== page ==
Researchers have made an impressive find in Cairo: part of a chapel built by a pharaoh some 2,300 years ago, Phys.org reports. That pharaoh was King Nectanebo I, whose reign lasted from 379 to 360 BC, daijiworld.com reports. The chapel, part of a temple site in the historic area of Heliopolis, includes "carved basalt blocks" and a statue, Egypt's antiquities ministry says. The sculpture portrays King Merineptah, who was the son of King Ramses II of the 19th dynasty. Nectanebo, of the 30th, was part of the final native family in charge before Alexander the Great took control of Egypt, the Cairo Post notes.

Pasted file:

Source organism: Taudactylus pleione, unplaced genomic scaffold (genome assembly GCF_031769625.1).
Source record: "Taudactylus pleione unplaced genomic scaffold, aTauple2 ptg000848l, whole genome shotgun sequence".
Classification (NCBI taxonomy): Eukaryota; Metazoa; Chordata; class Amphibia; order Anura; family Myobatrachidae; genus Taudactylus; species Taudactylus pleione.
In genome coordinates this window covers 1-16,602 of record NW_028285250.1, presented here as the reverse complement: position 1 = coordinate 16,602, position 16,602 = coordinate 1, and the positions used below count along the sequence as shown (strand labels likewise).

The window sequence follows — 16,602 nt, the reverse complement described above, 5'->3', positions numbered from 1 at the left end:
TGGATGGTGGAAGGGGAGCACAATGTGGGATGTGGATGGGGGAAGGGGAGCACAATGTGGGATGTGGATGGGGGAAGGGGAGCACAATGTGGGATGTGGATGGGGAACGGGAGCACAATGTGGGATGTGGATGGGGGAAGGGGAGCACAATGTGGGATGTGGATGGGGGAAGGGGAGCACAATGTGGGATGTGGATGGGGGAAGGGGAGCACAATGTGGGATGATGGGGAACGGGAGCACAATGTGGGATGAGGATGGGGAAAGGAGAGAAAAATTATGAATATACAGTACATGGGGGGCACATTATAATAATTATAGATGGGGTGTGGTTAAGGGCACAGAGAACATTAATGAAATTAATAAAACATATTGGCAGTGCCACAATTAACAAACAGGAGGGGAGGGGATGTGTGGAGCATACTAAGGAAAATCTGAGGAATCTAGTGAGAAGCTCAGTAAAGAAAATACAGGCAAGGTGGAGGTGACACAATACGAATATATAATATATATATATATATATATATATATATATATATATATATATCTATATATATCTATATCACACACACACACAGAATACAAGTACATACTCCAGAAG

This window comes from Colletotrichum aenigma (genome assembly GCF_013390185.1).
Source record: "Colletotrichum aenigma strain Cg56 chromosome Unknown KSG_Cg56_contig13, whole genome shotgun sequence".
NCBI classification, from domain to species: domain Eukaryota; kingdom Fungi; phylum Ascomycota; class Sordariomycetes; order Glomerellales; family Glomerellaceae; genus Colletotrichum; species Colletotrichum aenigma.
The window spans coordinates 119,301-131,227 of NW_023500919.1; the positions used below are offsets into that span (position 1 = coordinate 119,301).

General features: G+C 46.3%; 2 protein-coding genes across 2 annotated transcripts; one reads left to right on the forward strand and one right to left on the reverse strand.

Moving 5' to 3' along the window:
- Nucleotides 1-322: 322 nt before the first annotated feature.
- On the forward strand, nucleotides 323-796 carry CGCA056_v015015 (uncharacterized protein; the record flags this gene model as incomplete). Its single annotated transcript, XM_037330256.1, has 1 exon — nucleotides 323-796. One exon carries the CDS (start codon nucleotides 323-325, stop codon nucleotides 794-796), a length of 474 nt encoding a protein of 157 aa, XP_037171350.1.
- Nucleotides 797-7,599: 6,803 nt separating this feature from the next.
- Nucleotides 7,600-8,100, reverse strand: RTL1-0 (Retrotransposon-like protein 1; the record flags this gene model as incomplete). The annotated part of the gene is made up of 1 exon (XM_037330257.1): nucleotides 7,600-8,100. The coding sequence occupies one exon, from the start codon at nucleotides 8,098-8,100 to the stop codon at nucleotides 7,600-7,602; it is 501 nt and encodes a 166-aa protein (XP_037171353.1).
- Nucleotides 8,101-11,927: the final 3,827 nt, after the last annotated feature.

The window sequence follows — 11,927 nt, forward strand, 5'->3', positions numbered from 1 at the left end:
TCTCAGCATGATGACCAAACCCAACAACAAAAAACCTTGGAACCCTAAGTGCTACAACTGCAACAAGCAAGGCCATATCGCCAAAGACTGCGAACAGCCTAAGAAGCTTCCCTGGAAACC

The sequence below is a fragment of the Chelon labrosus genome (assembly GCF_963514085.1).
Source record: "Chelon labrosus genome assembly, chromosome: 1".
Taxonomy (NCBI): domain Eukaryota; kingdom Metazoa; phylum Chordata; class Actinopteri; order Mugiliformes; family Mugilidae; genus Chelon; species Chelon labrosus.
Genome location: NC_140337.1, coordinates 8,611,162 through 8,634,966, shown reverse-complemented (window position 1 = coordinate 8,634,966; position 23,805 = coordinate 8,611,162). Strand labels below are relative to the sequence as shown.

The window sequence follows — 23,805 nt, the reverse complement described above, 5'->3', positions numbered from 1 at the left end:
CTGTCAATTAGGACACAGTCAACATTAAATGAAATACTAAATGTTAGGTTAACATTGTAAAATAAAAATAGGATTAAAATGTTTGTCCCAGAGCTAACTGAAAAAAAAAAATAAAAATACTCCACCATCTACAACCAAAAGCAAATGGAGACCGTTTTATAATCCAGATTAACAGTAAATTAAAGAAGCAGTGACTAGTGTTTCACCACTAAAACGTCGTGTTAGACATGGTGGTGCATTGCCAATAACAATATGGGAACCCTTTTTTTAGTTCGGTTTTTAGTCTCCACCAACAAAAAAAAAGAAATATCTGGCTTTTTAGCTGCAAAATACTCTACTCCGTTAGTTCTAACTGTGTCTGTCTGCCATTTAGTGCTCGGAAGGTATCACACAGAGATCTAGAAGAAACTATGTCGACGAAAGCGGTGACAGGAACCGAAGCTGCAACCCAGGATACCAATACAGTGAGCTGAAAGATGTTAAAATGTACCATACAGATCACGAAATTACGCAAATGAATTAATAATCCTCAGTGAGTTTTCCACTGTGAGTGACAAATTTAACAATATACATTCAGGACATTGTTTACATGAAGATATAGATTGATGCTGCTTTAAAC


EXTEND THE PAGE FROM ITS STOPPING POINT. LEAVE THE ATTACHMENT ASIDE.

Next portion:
"Historical evidence suggests the pharaoh came to power by overthrowing Nepherites II, his predecessor and the last pharaoh of the 29th dynasty," an archaeologist tells the Post. Stones from such ancient sites make for unusual discoveries, especially since many were used in work on Cairo during the 1300s. But archaeologists expect the rest of this particular chapel in Heliopolis Temple to emerge during the next season, the International Business Times reports. (A study recently revealed the horrible death of another pharaoh.)